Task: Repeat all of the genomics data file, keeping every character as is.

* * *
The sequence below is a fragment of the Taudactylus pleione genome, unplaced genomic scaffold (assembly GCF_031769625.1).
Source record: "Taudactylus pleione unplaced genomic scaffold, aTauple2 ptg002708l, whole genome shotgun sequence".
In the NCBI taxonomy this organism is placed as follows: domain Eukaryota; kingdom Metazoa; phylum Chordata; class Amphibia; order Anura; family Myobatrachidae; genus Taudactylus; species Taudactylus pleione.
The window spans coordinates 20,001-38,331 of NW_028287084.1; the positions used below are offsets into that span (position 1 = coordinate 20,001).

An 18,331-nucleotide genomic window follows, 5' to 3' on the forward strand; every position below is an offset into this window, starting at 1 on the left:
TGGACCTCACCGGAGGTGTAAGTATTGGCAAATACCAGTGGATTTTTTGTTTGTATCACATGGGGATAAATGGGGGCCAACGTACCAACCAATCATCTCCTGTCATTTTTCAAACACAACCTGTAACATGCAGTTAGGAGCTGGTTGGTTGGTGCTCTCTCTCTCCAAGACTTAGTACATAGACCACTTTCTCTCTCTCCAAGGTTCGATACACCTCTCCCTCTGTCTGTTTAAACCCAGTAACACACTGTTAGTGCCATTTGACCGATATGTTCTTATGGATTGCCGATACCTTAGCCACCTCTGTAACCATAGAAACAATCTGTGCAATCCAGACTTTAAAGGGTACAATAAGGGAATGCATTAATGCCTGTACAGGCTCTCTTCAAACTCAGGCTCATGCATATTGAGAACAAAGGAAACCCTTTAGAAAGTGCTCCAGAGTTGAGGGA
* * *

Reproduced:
The sequence below is a fragment of the Taudactylus pleione genome, unplaced genomic scaffold (assembly GCF_031769625.1).
Source record: "Taudactylus pleione unplaced genomic scaffold, aTauple2 ptg002708l, whole genome shotgun sequence".
In the NCBI taxonomy this organism is placed as follows: domain Eukaryota; kingdom Metazoa; phylum Chordata; class Amphibia; order Anura; family Myobatrachidae; genus Taudactylus; species Taudactylus pleione.
The window spans coordinates 20,001-38,331 of NW_028287084.1; the positions used below are offsets into that span (position 1 = coordinate 20,001).

An 18,331-nucleotide genomic window follows, 5' to 3' on the forward strand; every position below is an offset into this window, starting at 1 on the left:
TGGACCTCACCGGAGGTGTAAGTATTGGCAAATACCAGTGGATTTTTTGTTTGTATCACATGGGGATAAATGGGGGCCAACGTACCAACCAATCATCTCCTGTCATTTTTCAAACACAACCTGTAACATGCAGTTAGGAGCTGGTTGGTTGGTGCTCTCTCTCTCCAAGACTTAGTACATAGACCACTTTCTCTCTCTCCAAGGTTCGATACACCTCTCCCTCTGTCTGTTTAAACCCAGTAACACACTGTTAGTGCCATTTGACCGATATGTTCTTATGGATTGCCGATACCTTAGCCACCTCTGTAACCATAGAAACAATCTGTGCAATCCAGACTTTAAAGGGTACAATAAGGGAATGCATTAATGCCTGTACAGGCTCTCTTCAAACTCAGGCTCATGCATATTGAGAACAAAGGAAACCCTTTAGAAAGTGCTCCAGAGTTGAGGGA